Air pollution is affecting the love lives of fruit flies, according to a study published in the journal Nature Communications. Male common fruit flies have trouble recognizing their female conspecifics after inhaling toxic fumes, leading them to try to mate with another male. The research suggests that ozone pollution may affect the chemical composition of pheromones that fruit flies use to detect and attract mates. Rising levels of air pollutants from automobiles, power plants, and industrial boilers around the world could prevent the common fruit fly from reproducing, causing a drastic decline in the insect species.
A team of chemical ecologists placed 50 male flies in a tube and exposed them to 100 parts per billion (ppb) of ozone for two hours. After two hours, the fruit flies showed reduced amounts of a pheromone called cis-vaccenyl acetate (cVA) in compounds involved in reproductive behavior. Ozone appears to have modified the chemical structure of the pheromones, resulting in the production of liquid heptanal in the flies, a product that arises after the breakdown of cVA.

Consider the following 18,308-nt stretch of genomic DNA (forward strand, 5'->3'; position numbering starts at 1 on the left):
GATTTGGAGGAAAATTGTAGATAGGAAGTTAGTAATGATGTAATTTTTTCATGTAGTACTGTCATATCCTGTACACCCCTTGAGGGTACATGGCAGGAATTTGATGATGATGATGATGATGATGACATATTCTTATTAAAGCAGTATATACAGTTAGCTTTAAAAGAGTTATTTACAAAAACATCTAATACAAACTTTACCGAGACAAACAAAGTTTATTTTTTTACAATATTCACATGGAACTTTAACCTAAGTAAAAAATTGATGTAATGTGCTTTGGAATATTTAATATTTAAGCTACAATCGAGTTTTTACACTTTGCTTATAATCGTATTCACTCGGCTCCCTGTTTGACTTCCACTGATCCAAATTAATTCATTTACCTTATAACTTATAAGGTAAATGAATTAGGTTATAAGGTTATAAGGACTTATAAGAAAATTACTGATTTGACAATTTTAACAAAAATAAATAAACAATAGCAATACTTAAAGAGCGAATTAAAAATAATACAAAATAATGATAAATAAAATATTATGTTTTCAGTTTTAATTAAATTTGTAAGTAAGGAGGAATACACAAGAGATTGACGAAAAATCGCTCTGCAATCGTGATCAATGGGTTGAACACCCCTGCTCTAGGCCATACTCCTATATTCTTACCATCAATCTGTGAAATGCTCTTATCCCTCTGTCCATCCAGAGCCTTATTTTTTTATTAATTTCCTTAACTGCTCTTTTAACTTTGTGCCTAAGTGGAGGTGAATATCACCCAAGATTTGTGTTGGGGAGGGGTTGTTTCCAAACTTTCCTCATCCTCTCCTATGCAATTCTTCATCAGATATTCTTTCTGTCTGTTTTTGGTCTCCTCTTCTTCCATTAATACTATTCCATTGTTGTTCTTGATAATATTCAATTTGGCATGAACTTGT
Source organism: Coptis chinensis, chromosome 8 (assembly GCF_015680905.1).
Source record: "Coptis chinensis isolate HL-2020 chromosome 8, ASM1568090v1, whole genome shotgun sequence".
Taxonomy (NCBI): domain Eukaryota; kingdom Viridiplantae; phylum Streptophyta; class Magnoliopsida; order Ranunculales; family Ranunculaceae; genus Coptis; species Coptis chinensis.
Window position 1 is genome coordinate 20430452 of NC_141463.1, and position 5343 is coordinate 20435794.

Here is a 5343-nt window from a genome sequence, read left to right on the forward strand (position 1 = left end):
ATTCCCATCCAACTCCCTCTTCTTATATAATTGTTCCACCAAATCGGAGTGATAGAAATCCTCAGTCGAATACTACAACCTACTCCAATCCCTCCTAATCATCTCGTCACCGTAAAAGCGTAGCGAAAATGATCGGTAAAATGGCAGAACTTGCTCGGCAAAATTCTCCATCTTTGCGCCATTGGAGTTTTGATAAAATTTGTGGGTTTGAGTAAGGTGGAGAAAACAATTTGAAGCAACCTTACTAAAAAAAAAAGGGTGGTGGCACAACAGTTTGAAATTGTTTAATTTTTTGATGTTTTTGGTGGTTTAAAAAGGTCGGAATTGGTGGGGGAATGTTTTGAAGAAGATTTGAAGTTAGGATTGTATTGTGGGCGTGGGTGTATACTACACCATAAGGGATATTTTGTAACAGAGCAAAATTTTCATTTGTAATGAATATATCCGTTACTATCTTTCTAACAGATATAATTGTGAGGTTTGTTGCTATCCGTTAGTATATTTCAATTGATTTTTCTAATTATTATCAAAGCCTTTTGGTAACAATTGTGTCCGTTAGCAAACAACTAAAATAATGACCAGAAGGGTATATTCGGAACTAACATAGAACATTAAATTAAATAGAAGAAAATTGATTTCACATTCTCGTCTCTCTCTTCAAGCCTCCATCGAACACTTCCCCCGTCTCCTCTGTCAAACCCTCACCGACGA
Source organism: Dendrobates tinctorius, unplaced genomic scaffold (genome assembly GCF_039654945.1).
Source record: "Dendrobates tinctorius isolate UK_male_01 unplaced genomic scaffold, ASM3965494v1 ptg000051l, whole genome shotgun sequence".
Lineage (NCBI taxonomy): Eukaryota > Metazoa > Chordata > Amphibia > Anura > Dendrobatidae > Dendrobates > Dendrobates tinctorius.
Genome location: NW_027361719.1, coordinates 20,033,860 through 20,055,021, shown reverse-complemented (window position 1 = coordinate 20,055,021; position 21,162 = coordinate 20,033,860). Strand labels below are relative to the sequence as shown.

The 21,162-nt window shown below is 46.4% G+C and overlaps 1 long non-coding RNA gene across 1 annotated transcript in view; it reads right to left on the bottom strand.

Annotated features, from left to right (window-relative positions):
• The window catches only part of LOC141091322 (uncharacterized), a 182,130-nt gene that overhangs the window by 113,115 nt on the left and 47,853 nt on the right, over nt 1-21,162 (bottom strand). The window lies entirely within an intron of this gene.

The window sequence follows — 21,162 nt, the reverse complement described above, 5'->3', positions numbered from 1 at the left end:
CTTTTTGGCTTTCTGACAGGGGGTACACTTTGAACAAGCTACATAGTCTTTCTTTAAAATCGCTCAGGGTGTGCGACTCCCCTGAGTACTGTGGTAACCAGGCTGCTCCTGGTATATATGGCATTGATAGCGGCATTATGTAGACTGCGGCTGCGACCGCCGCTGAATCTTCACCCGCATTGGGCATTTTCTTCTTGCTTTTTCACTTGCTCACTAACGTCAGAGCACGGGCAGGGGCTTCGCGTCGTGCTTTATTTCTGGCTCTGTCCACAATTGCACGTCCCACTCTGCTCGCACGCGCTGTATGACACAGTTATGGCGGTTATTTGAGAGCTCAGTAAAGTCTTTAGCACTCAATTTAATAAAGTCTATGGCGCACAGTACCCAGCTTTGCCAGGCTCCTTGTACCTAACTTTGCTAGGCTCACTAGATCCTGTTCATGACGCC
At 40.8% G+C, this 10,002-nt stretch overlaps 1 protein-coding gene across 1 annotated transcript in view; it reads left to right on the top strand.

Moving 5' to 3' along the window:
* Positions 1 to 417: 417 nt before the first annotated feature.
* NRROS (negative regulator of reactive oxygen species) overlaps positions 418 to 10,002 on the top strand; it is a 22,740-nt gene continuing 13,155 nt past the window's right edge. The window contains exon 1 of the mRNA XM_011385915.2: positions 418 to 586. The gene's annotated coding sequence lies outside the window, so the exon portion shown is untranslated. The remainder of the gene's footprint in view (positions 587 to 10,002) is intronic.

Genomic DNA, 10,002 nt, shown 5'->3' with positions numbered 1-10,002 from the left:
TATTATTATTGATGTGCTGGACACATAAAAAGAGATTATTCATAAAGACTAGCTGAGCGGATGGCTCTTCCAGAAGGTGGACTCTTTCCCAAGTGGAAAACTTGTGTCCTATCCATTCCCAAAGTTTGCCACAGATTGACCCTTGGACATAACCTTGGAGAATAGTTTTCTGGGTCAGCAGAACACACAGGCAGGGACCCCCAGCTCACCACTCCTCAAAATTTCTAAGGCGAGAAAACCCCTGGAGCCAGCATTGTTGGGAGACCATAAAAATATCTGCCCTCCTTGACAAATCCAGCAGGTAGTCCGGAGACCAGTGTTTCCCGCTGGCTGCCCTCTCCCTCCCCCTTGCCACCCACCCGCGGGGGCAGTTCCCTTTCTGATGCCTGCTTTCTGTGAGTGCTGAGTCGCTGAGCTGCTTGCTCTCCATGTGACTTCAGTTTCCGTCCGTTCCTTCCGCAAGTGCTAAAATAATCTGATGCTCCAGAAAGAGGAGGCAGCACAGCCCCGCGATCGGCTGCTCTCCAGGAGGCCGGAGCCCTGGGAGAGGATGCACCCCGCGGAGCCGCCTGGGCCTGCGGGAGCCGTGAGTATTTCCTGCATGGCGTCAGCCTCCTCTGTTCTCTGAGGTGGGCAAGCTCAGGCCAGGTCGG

The loss of the chemical aphrodisiac made ozone-exposed males a less desirable choice for females, which took almost twice as long to choose among the corrupted bachelors as among the clean ones. In addition, ozone pollution not only hinders the ability of males to attract the attention of females but also affects their ability to identify other individuals. Male fruit flies exposed to ozone jumped on each other instead of attempting to mate with females.
The study demonstrates how detrimental air pollution can be to insect communication, with possible ecological ramifications such as reduced biodiversity. It is important to keep in mind that fruit flies play a major role in the global ecosystem as nature’s cleanup crew, removing fruit and vegetable debris. Quick action is needed to reduce air pollution levels and protect fruit flies and other insects from the harmful effects of pollution.